A. V. Mitrofanov, A. A. Voronin, D. A. Sidorov-Biryukov, A. Pugžlys, E. A. Stepanov, G. Andriukaitis, T. Flöry, S. Ališauskas, A. B. Fedotov, A. Baltuška, and A. M. Zheltikov, “Mid-infrared laser filaments in the atmosphere,” Sci. Rep. 5(1), 8368 (2015).
[Crossref]

Appl. Opt. (2)

Appl. Phys. B: Lasers Opt. (1)

D. Mongin, V. Shumakova, S. Ališauskas, E. Schubert, A. Pugžlys, J. Kasparian, J. P. Wolf, and A. Baltuška, “Conductivity and discharge guiding properties of mid-IR laser filaments,” Appl. Phys. B: Lasers Opt. 122(10), 267 (2016).
[Crossref]

Appl. Phys. Lett. (2)

F. Courvoisier, V. Boutou, J. Kasparian, E. Salmon, G. Méjean, J. Yu, and J. P. Wolf, “Ultraintense light filaments transmitted through clouds,” Appl. Phys. Lett. 83(2), 213–215 (2003).
[Crossref]

L. De La Cruz, E. Schubert, D. Mongin, S. Klingebiel, M. Schultze, T. Metzger, K. Michel, J. Kasparian, and J. P. Wolf, “High repetition rate ultrashort laser cuts a path through fog,” Appl. Phys. Lett. 109(25), 251105 (2016).
[Crossref]

IEEE Trans. Plasma Sci. (1)

F. Vidal, D. Comtois, C. Y. Chien, A. Desparois, B. L. Fontaine, T. W. Johnston, J. C. Kieffer, H. P. Mercure, H. Peépin, and F. A. Rizk, “Modeling the triggering of streamers in air by ultrashort laser pulses,” IEEE Trans. Plasma Sci. 28(2), 418–433 (2000).
[Crossref]

J. Opt. Soc. Am. (1)

J. Phys. B: At., Mol. Opt. Phys. (1)

G. Point, C. Milián, A. Couairon, A. Mysyrowicz, and A. Houard, “Generation of long-lived underdense channels using femtosecond filamentation in air,” J. Phys. B: At., Mol. Opt. Phys. 48(9), 094009 (2015).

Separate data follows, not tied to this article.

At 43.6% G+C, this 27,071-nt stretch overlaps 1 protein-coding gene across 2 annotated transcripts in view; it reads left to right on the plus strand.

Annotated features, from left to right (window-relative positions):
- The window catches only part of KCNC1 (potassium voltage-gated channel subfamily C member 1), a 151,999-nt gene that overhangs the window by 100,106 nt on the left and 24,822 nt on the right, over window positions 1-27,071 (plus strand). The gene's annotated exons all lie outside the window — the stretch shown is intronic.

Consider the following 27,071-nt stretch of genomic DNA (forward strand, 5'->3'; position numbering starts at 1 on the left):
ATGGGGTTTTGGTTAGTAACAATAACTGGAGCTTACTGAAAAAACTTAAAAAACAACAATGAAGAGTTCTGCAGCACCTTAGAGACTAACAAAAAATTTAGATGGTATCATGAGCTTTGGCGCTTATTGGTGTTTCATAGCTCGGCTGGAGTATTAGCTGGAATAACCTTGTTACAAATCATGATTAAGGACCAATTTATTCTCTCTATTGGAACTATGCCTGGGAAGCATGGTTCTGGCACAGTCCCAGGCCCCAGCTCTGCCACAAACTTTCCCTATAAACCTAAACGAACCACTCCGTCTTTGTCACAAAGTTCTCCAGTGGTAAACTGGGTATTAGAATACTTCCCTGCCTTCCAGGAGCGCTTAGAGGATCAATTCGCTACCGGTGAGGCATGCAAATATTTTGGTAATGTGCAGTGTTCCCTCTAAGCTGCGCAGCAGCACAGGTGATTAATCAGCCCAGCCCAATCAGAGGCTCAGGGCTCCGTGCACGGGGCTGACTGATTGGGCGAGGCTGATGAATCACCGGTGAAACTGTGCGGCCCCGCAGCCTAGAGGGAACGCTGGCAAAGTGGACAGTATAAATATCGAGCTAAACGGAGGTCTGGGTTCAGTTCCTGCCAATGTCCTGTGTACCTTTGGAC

[Crossref]

J. Phys. Chem. A (1)

J. Huang, C. Wu, N. Xu, Q. Liang, Z. Wu, H. Yang, and Q. Gong, “Field-induced alignment of oxygen and nitrogen by intense femtosecond laser pulses,” J. Phys. Chem. A 110(34), 10179–10184 (2006).
[Crossref]

Nat. Commun. (1)

D. J. McCabe, A. Tajalli, D. R. Austin, P. Bondareff, I. A. Walmsley, S. Gigan, and B. Chatel, “Spatio-temporal focusing of an ultrafast pulse through a multiply scattering medium,” Nat. Commun. 2(1), 447 (2011).
[Crossref]

Nat. Photonics (5)

O. Katz, E. Small, Y. Bromberg, and Y. Silberberg, “Focusing and compression of ultrashort pulses through scattering media,” Nat. Photonics 5(6), 372–377 (2011).
[Crossref]

A. P. Mosk, A. Lagendijk, G. Lerosey, and M. Fink, “Controlling waves in space and time for imaging and focusing in complex media,” Nat. Photonics 6(5), 283–292 (2012).
[Crossref]

O. Katz, P. Heidmann, M. Fink, and S. Gigan, “Non-invasive single-shot imaging through scattering layers and around corners via speckle correlations,” Nat. Photonics 8(10), 784–790 (2014).
[Crossref]

P. Panagiotopoulos, P. Whalen, M. Kolesik, and J. V. Moloney, “Super high power mid-infrared femtosecond light bullet,” Nat. Photonics 9(8), 543–548 (2015).
[Crossref]